When a company raises capital, most lawyers fill out the Form D paperwork on the company's behalf and stick it on the pile of papers a CEO has to sign on closing.  (Click here to see the complete form in pdf format).  There's little a company can do to avoid a Form D filing - more than 17,000 companies and partnerships made nearly 28,000 Form D filings in 2007.   I'm continually surprised, however, by the fact that few attorneys actually tell their clients about this public disclosure.  Maybe they don't mention it because they know that people can't access these documents online.  (You can search the SEC database to see if any documents exist, but you can't access the actual content/document.)  This by itself can be pretty revealing.  For example, although Twitter announced their funding today, you could have searched the SEC database and saw that the round closed on June 9th.  It's also a great way to get the address and phone number for stealth mode companies ;-)

In addition, hardcopies of these documents are available to the public (and press) for a limited time.  As Scott Austin of Venturewire writes:

The SEC makes hard copies of these filings available in a series of folders located in a public reference room at their Washington headquarters.  There's about a two-week lag time between when the filings are processed and when they hit this room, and after 30 days they disappear. Also in the room are four computers, but they're without Internet access.  And the staff members that work there are known to shrug their shoulders when asked for help.  In other words, this room appears to be intentionally uncooperative - much like the private companies and partnerships that wish to keep the information contained in these filings under wraps.  At VentureWire, news of start-up financings are our bread and butter, so we send a couple of helpful reporters from our Dow Jones Newswires bureau in Washington to sift through the filings and pull out the most interesting ones...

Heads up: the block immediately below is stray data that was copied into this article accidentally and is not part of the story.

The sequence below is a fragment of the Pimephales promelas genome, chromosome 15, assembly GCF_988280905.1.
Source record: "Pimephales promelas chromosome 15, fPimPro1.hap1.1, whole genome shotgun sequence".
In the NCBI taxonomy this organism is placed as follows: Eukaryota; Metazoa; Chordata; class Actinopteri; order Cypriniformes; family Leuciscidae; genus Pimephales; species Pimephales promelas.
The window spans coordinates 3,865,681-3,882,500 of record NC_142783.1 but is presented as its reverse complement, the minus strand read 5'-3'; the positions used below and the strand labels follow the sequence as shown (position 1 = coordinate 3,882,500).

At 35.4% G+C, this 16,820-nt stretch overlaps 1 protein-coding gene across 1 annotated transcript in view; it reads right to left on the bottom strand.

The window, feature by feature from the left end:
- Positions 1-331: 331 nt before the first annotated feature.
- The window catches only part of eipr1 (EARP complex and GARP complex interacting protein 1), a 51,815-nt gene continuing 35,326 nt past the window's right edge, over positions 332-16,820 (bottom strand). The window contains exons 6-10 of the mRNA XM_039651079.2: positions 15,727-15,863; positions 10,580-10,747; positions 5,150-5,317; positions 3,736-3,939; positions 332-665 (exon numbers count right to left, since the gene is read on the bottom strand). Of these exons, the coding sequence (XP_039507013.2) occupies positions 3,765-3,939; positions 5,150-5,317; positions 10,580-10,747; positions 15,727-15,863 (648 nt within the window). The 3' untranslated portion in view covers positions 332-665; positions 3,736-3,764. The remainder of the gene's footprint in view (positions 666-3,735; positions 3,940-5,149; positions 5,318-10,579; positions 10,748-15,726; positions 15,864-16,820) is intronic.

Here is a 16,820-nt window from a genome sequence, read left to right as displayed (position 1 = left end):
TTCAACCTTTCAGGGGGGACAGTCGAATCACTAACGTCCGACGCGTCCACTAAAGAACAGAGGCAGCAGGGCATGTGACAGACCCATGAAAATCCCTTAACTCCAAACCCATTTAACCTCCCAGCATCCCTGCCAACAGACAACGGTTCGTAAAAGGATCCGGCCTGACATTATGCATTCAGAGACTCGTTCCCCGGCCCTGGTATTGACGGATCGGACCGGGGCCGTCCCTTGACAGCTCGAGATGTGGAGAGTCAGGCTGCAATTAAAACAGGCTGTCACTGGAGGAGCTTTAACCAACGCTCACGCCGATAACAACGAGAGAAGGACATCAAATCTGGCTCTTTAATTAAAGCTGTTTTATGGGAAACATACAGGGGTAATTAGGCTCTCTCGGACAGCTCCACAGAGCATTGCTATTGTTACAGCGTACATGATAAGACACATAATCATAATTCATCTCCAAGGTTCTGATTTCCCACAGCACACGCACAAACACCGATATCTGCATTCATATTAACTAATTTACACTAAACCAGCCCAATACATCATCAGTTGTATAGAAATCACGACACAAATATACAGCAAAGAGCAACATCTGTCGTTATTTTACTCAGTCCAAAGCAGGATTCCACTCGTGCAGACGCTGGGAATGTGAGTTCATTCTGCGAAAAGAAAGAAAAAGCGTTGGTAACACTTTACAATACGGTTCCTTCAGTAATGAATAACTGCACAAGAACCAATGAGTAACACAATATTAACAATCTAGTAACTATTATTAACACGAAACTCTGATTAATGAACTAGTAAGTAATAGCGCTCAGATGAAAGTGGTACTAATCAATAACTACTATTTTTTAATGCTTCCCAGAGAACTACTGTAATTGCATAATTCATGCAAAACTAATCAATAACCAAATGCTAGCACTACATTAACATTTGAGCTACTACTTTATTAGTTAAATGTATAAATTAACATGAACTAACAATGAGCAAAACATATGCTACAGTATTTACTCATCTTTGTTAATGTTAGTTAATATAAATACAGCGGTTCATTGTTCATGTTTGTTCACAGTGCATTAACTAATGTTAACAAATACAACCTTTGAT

So it turns out that the SEC is the source of most of these "leaks". 

But, wait, there's more.  A few months ago, the SEC published rule amendments mandating the electronic filing of information required by Securities Act of 1933 Form D through the Internet.  Starting next year, the data filed will be available on the SEC Web site and will be interactive and searchable.  View the Final SEC Rule here.

One small positive change.  While your company name and amount of funding will be public, apparently the forms have been changed so that companies no longer need to disclose names of investors that own more than 10% of a class of securities.

If you're starting a company and want to stay in "stealth mode", make sure you understand the impact of your Form D filing and factor that into your plans.  And if you're a lawyer for a startup company, please tell your clients about the public disclosures you make on their behalf!

The Big Five for Face Painters and Entrepreneurs

DutchwonderlandMy family and I spent the past weekend at Hershey Park and Dutch Wonderland -- we had a blast at the two great amusement parks located in Pennsylvania.  (Near Sand Hill Road in Hershey, PA.  Not quite like the California version of Sand Hill Road -- it's full of houses/farms and it has cell phone coverage).

Anyhow, during our visit to Dutch Wonderland, I noticed this sign posted behind the door of the face painting booth.  While it was obviously intended for their employees I managed to grab a photograph. 

I thought that their "Big 5" tips were applicable to both face painters and to entrepreneurs:

  • Be Seen
  • Be Heard
  • Be Active
  • Be Prepared, and
  • Upsell